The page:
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Re: Chemical Resistant Concrete Coating

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Pretty interesting your info. By the way, I understand
that there is an ACI code or recommendation about this
issue, ACI 515.1 R. Are your data meeting these provisions?
 
Raul Labbé S.E.
M.ASCE
 
----- Original Message -----
Sent: Monday, May 03, 2004 1:28 PM
Subject: Chemical Resistant Concrete Coating

A while back, someone asked about coating concrete for chemical resistance.  Here is some basic information.

In general, when you are looking for these coatings, you will be looking at speciality products.  Your friendly Sika or Masterbuilders rep is probably not going to be much help.

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Concrete Coatings for Chemical Resistance

Exposure to aggressive chemicals can cause rapid deterioration of concrete floors.  If left unprotected, damaged floors can interfere with facility operation and create safety hazards for workers; chemicals that leach through the concrete can contaminate the surrounding soils.

A variety of different types of coatings are used on floors that require chemical resistance.  These include epoxies, epoxy novolacs, urethanes, polyureas, methyl methacrylates, polyesters, and vinyl esters. Within each category, different formulations have been developed for enhanced resistance to specific chemicals or  application under specific conditions.  The coatings are typically thermosetting polymer resins that bond to the concrete surface. Most of them can be applied as a thin film or as an aggregate-filled overlays up to 3/8 in. thick. Overlays can also be reinforced with fiberglass mesh to help them bridge small cracks.

Epoxies

Epoxies are the most commonly used coating when chemical resistance is required. They adhere well to concrete and have extremely low shrinkage, which prevents the buildup of stresses that can cause delamination. They are generally two-component systems consisting of a resin and a curing agent. Although there are a limited number of suitable resins, there are hundreds of curing agents. Epoxies can thus be formulated with a wide range of physical properties and a wide range of chemical resistance. Epoxies typically have excellent abrasion resistance and good resistance to alkalis, bleach, moderate organic acids, and some solvents. They are less expensive than most other coatings and many are moisture tolerant. They can form high-build films and have excellent mechanical properties (tensile, compressive, and flexural strengths.) They can also be formulated as 100% solids, which makes them very useful in application where VOC emissions are a problem.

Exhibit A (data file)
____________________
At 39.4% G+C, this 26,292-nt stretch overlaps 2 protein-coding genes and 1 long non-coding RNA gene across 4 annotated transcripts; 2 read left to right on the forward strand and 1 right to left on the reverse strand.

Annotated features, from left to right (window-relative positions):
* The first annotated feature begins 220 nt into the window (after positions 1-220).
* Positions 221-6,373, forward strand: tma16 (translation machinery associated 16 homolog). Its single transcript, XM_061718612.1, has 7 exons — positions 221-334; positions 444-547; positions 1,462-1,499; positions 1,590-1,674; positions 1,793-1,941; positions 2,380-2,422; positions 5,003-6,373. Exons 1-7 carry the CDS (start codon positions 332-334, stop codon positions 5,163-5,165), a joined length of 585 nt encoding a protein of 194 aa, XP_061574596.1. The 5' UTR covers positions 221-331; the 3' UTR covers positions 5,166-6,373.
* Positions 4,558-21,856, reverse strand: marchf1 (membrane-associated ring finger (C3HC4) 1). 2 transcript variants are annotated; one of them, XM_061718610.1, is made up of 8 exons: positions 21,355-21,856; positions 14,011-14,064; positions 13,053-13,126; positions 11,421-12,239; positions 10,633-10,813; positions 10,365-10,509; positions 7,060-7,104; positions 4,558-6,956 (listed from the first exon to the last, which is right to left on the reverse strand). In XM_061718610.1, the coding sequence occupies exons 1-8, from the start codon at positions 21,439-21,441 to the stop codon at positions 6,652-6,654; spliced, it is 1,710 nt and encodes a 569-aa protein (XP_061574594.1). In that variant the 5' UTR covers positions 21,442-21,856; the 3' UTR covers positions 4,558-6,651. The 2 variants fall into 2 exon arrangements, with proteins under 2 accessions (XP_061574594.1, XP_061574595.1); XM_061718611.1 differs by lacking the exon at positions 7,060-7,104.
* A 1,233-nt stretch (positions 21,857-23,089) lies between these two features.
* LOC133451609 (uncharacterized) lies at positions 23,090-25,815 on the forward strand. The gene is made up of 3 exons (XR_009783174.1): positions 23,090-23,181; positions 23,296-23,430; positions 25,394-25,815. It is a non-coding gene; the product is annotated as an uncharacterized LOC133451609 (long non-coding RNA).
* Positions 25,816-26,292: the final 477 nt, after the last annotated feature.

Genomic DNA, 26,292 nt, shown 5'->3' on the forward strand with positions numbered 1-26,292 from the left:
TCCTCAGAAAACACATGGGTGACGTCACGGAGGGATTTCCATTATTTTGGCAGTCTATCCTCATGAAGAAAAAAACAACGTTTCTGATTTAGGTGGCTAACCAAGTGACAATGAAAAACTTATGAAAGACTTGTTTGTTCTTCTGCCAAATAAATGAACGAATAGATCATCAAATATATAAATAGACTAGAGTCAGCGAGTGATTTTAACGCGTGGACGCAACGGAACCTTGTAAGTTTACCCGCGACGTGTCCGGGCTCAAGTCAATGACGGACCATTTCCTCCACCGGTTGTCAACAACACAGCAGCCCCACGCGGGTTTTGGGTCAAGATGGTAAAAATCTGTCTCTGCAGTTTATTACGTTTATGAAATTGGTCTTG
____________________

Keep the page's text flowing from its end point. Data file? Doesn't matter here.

Epoxies are not resistant to ultraviolet light (sunlight), however, and they have a limited service temperature range; many cured epoxies soften at temperatures above about 150° F.  Their cure rate is affected by temperature; most products should not be applied at temperatures below 40° F.

Epoxy Novolacs

Epoxies used for general-purpose floor coatings are based on Bisphenol A resin, epoxies used for more severe chemical exposure or higher temperatures are based on Bisphenol F (Novolac) resin. Epoxy novolacs are similar to conventional epoxies but the polymer chains are more highly cross-linked.  This makes them more rigid and chemical resistant, and allows them to withstand higher service temperatures.  Epoxy novolacs have excellent resistance to alkalis, acids, bleach, and many solvents. Because of the higher cross-linking, however, they are typically more viscous than conventional epoxies, which can make them more difficult to apply.

Urethanes and Polyureas

Urethanes are available in a wide range of formulations, ranging from thin film to high build coatings.  They have excellent abrasion resistance, relatively fast cure times and they can be used over a wide range of service temperatures.  They are resistant to alkalies, moderate strength acids, some solvents, and bleach.